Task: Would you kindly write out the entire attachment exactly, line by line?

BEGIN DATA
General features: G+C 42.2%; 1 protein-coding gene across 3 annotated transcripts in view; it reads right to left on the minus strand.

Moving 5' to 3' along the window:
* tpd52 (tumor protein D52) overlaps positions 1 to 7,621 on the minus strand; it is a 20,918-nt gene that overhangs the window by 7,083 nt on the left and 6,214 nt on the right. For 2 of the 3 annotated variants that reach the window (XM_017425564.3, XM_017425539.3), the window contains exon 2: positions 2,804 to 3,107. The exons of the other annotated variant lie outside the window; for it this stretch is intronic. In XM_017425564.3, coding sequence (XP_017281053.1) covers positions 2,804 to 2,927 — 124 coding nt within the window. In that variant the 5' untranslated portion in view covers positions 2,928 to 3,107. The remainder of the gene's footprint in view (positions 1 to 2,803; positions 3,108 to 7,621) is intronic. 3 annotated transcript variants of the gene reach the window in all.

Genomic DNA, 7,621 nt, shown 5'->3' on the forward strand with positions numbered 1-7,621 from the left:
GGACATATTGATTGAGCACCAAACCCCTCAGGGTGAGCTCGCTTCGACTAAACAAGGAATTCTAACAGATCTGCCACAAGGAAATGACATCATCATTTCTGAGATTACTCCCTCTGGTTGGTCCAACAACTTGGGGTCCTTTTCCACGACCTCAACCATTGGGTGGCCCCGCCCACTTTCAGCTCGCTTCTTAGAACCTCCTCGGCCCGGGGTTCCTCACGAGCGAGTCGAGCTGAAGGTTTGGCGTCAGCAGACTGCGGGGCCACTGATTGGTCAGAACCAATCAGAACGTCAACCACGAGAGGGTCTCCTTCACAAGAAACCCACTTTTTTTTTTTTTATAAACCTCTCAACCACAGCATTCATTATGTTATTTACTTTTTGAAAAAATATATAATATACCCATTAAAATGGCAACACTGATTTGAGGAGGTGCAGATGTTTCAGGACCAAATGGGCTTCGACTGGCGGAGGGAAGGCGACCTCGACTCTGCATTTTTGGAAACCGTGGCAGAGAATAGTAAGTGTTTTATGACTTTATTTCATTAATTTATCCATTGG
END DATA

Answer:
General features: G+C 42.2%; 1 protein-coding gene across 3 annotated transcripts in view; it reads right to left on the minus strand.

Moving 5' to 3' along the window:
* tpd52 (tumor protein D52) overlaps positions 1 to 7,621 on the minus strand; it is a 20,918-nt gene that overhangs the window by 7,083 nt on the left and 6,214 nt on the right. For 2 of the 3 annotated variants that reach the window (XM_017425564.3, XM_017425539.3), the window contains exon 2: positions 2,804 to 3,107. The exons of the other annotated variant lie outside the window; for it this stretch is intronic. In XM_017425564.3, coding sequence (XP_017281053.1) covers positions 2,804 to 2,927 — 124 coding nt within the window. In that variant the 5' untranslated portion in view covers positions 2,928 to 3,107. The remainder of the gene's footprint in view (positions 1 to 2,803; positions 3,108 to 7,621) is intronic. 3 annotated transcript variants of the gene reach the window in all.

Genomic DNA, 7,621 nt, shown 5'->3' on the forward strand with positions numbered 1-7,621 from the left:
GGACATATTGATTGAGCACCAAACCCCTCAGGGTGAGCTCGCTTCGACTAAACAAGGAATTCTAACAGATCTGCCACAAGGAAATGACATCATCATTTCTGAGATTACTCCCTCTGGTTGGTCCAACAACTTGGGGTCCTTTTCCACGACCTCAACCATTGGGTGGCCCCGCCCACTTTCAGCTCGCTTCTTAGAACCTCCTCGGCCCGGGGTTCCTCACGAGCGAGTCGAGCTGAAGGTTTGGCGTCAGCAGACTGCGGGGCCACTGATTGGTCAGAACCAATCAGAACGTCAACCACGAGAGGGTCTCCTTCACAAGAAACCCACTTTTTTTTTTTTTATAAACCTCTCAACCACAGCATTCATTATGTTATTTACTTTTTGAAAAAATATATAATATACCCATTAAAATGGCAACACTGATTTGAGGAGGTGCAGATGTTTCAGGACCAAATGGGCTTCGACTGGCGGAGGGAAGGCGACCTCGACTCTGCATTTTTGGAAACCGTGGCAGAGAATAGTAAGTGTTTTATGACTTTATTTCATTAATTTATCCATTGG